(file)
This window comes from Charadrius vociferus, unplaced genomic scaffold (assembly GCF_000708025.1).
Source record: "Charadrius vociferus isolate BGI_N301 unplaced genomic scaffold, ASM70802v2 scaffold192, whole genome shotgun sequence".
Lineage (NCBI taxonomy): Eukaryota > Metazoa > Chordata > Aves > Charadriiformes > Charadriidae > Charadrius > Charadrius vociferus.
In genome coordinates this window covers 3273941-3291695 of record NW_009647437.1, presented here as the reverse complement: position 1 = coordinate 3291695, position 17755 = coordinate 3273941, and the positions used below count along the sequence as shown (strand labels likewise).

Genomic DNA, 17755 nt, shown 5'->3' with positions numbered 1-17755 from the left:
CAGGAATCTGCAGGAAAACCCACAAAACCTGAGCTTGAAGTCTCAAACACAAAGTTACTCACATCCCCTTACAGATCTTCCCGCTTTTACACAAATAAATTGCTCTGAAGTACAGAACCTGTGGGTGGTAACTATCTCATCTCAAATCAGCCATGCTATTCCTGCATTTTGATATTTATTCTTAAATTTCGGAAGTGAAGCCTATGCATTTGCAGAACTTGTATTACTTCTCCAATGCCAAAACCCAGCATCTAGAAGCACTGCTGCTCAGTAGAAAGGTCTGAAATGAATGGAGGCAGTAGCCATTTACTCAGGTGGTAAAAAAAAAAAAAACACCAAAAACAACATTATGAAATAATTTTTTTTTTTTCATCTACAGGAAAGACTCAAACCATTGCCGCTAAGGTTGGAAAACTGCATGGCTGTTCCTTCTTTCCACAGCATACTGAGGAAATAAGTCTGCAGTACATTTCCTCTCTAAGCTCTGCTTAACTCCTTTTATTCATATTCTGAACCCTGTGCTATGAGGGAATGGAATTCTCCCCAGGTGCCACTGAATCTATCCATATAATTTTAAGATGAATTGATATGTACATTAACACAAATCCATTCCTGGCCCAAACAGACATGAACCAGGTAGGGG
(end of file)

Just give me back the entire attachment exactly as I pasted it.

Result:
This window comes from Charadrius vociferus, unplaced genomic scaffold (assembly GCF_000708025.1).
Source record: "Charadrius vociferus isolate BGI_N301 unplaced genomic scaffold, ASM70802v2 scaffold192, whole genome shotgun sequence".
Lineage (NCBI taxonomy): Eukaryota > Metazoa > Chordata > Aves > Charadriiformes > Charadriidae > Charadrius > Charadrius vociferus.
In genome coordinates this window covers 3273941-3291695 of record NW_009647437.1, presented here as the reverse complement: position 1 = coordinate 3291695, position 17755 = coordinate 3273941, and the positions used below count along the sequence as shown (strand labels likewise).

Genomic DNA, 17755 nt, shown 5'->3' with positions numbered 1-17755 from the left:
CAGGAATCTGCAGGAAAACCCACAAAACCTGAGCTTGAAGTCTCAAACACAAAGTTACTCACATCCCCTTACAGATCTTCCCGCTTTTACACAAATAAATTGCTCTGAAGTACAGAACCTGTGGGTGGTAACTATCTCATCTCAAATCAGCCATGCTATTCCTGCATTTTGATATTTATTCTTAAATTTCGGAAGTGAAGCCTATGCATTTGCAGAACTTGTATTACTTCTCCAATGCCAAAACCCAGCATCTAGAAGCACTGCTGCTCAGTAGAAAGGTCTGAAATGAATGGAGGCAGTAGCCATTTACTCAGGTGGTAAAAAAAAAAAAAACACCAAAAACAACATTATGAAATAATTTTTTTTTTTTCATCTACAGGAAAGACTCAAACCATTGCCGCTAAGGTTGGAAAACTGCATGGCTGTTCCTTCTTTCCACAGCATACTGAGGAAATAAGTCTGCAGTACATTTCCTCTCTAAGCTCTGCTTAACTCCTTTTATTCATATTCTGAACCCTGTGCTATGAGGGAATGGAATTCTCCCCAGGTGCCACTGAATCTATCCATATAATTTTAAGATGAATTGATATGTACATTAACACAAATCCATTCCTGGCCCAAACAGACATGAACCAGGTAGGGG